Agency Charges Taxpayers for Free Reports | Citizens Against Government Waste

Agency Charges Taxpayers for Free Reports

The WasteWatcher

According to its website, The National Technical Information Service (NTIS) seeks to “promote American innovation and economic growth by collecting and disseminating scientific, technical and engineering information to the public and industry, by providing information management solutions to other federal agencies, and by doing all without appropriated funding.”

However, with the advent of the internet, the need for the services provided by NTIS has dwindled.  According to a November 2012 Government Accountability Office (GAO) report, “Of the reports added to NTIS’s repository during fiscal years 1990 through 2011, GAO estimates that approximately 74 percent were readily available from other public sources.”  Even more troubling is that while NTIS charges for its information, the GAO report estimated that “95 percent of the reports available from sources other than NTIS were available free of charge.”

Making matters worse, “over most of the last 11 years, its costs have exceeded revenues by an average of about $1.3 million for its products.”  Sens. Tom Coburn (R-Okla) and Claire McCaskill (D-Mo.) have sponsored legislation aimed at eliminating the NTIS.  Introduced on April 3, 2014, the Let Me Google That for You Act has been referred to the Committee on Commerce, Science, and Transportation.

Sen. Coburn’s 2013 Wastebook, states that one report “sold by NTIS is the 2009 Public Health Service Food Code produced by the Department of Health and Human Services, which is available for $69.  Alternatively, the report is available for free on the Food and Drug Administration’s website.”  Comically, NTIS also sells Sen. Coburn’s report, which prompted the senator to send a letter to the agency’s director instructing him to stop selling documents which can be accessed for free on the his website.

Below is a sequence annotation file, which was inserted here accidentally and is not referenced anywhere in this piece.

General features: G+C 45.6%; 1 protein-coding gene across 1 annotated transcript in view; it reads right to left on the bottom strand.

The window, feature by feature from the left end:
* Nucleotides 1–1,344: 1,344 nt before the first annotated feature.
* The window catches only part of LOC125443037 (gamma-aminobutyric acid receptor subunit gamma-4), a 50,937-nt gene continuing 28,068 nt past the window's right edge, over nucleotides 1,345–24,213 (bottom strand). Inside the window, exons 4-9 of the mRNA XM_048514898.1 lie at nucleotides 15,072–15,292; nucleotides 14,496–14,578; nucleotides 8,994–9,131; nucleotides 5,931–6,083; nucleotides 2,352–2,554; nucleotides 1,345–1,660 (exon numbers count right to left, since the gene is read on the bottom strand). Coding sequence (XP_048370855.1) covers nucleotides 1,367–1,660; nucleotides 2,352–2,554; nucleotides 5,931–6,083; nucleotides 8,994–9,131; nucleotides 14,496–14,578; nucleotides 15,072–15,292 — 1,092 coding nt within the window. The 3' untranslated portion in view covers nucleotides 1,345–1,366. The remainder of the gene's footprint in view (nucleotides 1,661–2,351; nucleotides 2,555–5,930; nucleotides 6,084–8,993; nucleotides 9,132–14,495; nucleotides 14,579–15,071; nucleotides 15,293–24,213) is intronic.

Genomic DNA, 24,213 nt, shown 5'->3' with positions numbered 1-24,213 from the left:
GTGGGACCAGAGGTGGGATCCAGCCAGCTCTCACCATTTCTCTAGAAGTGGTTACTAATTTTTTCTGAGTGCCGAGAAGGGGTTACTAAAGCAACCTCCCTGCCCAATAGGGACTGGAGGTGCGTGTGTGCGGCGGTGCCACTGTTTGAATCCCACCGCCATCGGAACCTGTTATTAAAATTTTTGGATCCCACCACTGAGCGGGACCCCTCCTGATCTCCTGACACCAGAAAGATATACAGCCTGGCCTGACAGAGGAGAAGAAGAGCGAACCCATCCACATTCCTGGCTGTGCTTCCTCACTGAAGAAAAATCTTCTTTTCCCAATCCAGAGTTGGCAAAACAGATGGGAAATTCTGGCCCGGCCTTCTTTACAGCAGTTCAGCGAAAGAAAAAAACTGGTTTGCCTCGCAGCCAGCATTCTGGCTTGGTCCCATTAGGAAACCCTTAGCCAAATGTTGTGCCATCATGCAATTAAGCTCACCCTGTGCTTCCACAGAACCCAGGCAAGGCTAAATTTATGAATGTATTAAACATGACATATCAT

Sens. Coburn and McCaskill are not the first government officials to suggest eliminating the program.  In August 1999 then-Secretary of Commerce William Daley proposed closing the NTIS by the end of fiscal year 2000.  The reasoning behind the Secretary’s recommendation was that “he believed that declining sales revenues would not continue to be sufficient to recover all of the agency’s operating costs.”  Secretary Daley’s prediction has proven to be prophetic.

In a Financial and Contracting Oversight subcommittee hearing on the afternoon of July 23, 2014, McCaskill asked, “Why would anyone buy publications from NTIS when they’re free on the Internet?”  The Senator also commented, “Can we as a Congress come together and cut bureaucracy when it is duplicative and unnecessary?”  Lets hope so, because disposing of the agency could save as much as $50 million per year.

At the same hearing, Coburn told NTIS Director Bruce Borzino, “Our goal is to eliminate you as an agency.”  Hopefully lawmakers will follow through on this objective.  The NTIS has stockpiled government reports since 1950, its time the program was put out to pasture.

Sign Up For Email Updates

Optional Member Code